The Prophet and The Witch continues the story of Israel Brewster who is now a disgraced outcast when King Philip’s War begins. This is an intriguing setup to a novel that is high in social commentary. What was your goal when writing this novel and do you feel you’ve achieved it?
Regarding my goal, I initially wanted to write an engaging, historically accurate novel that would highlight a fascinating era that the casual reader was not familiar with. I don’t think this era gets nearly the attention it deserves, and I hope that changes in the near future. Hopefully, the book educates its readers as well as entertains them. So, yes, I think I’ve achieved my goal.
Regarding the social commentary, I think different readers will derive different messages from the book, and that’s terrific. Ultimately, I hope the novel stands as a tale of courage, love, and friendship in the face of evil and violence.
Israel Brewster continues to be an exceptionally developed character. What was your inspiration for his emotional turmoil through the story?
Thank you for the compliment. I’m not sure there was any particular inspiration; I think there’s a little Israel Brewster in all of us. Whether it’s a question of religion, war, or alienation, I think everyone feels deeply conflicted at some point in their lives. What are the things, and who are the people that genuinely deserve our loyalty? More importantly, what makes us persevere in the face of unbearable pain, and what compels us to do the right thing? I guess, to paraphrase Faulkner, writers like to portray the human heart in conflict with itself.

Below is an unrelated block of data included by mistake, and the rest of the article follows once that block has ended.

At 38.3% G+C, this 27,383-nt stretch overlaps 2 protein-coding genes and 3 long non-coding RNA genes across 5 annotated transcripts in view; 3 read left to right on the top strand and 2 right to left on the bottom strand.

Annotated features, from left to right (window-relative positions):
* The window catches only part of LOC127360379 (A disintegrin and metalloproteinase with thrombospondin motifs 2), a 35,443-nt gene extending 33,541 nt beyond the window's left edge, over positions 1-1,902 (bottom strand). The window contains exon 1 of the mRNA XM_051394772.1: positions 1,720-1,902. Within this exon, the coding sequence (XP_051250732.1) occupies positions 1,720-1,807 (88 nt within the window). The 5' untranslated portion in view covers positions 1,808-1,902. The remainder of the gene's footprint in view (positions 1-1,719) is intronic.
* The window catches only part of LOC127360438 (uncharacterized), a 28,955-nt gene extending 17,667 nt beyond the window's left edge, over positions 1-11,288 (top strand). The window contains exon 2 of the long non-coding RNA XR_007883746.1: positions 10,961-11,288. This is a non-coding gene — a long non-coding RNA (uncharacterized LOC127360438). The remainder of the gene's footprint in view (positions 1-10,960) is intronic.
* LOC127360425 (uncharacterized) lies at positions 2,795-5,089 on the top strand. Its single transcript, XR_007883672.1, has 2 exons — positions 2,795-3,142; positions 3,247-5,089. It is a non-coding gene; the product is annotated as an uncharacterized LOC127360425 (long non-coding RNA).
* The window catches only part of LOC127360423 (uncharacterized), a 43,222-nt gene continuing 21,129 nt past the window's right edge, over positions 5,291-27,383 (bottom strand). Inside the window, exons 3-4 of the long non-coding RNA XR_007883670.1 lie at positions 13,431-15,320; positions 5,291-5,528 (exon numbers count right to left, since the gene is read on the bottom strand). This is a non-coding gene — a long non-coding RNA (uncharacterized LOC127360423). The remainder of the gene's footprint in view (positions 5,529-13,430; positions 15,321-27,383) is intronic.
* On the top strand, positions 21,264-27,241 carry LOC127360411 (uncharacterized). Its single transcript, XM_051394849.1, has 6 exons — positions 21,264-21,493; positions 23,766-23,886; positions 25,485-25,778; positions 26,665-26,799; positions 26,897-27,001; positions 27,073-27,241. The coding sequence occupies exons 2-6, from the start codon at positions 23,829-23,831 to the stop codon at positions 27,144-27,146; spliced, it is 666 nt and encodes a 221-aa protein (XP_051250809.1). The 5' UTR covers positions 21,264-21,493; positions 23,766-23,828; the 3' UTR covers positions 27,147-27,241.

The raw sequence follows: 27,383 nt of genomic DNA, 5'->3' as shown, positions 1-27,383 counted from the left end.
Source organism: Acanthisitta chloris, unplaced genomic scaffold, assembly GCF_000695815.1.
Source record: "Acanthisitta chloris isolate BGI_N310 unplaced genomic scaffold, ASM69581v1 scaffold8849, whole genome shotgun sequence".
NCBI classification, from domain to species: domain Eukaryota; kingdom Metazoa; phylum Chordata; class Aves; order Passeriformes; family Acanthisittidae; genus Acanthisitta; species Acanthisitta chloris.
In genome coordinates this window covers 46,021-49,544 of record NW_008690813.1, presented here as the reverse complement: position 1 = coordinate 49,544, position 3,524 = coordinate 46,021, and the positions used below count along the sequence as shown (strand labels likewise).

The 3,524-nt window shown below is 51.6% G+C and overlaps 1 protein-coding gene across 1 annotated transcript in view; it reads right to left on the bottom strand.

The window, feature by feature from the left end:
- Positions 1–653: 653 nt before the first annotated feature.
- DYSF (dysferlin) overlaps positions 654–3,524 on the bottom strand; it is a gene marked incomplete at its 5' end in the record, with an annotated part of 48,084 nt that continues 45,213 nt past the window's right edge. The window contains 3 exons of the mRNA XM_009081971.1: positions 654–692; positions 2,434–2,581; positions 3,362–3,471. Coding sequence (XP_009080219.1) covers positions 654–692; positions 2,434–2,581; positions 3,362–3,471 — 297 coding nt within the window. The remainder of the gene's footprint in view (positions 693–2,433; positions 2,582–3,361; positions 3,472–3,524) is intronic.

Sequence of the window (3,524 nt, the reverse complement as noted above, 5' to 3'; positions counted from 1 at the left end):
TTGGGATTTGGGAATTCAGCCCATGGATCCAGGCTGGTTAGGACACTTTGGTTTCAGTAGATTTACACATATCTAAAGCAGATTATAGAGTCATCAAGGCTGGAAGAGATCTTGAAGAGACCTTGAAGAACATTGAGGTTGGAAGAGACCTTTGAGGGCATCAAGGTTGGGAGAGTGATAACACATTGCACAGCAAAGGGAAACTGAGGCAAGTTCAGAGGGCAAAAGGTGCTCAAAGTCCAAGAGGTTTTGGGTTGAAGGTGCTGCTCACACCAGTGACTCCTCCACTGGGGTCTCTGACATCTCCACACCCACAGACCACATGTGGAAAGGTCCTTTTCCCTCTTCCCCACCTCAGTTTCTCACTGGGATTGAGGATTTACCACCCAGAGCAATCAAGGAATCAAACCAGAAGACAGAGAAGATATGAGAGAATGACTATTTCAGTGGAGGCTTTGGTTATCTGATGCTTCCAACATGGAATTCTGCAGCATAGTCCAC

As a reader, it is difficult to pick a side in this battle. How did you balance the story to offer a contrasting yet similar worldview for the characters?
It’s certainly not my intent that anyone pick sides in the conflict. I think the story is balanced by presenting the common elements inherent among both the English and the Wampanoag. There are virtues among both sides like faith, love, loyalty, courage, and family. Conversely, some characters on each side are prone to violence, hatred, and ignorance. So, I hope it is really a tale of love and brotherhood versus evil and wickedness.
Ultimately, I can only hope to present a factual novel and let the reader draw their own conclusions. King Philip’s War was one of the most astounding and tragic chapters in American history, and it doesn’t deserve to be ignored and forgotten.
I understand this is the second book in a possible trilogy. Where do you see the story going in book three?
I can see us moving about fifteen years into the future. There was yet another fascinating war in New England during that time, and the remarkable Benjamin Church played a major role in that conflict as well. And evidently, in 1692, there was some kind of kerfuffle in Salem that got everyone all excited.
If you thought New England was dull in the 1670s, get ready for a history lesson.
In the critically acclaimed “My Father’s Kingdom,” debut author James W. George transported his readers to 1671 New England, and the world of Reverend Israel Brewster. It was a world of faith, virtue, and love, but it was also a world of treachery, hatred, and murder.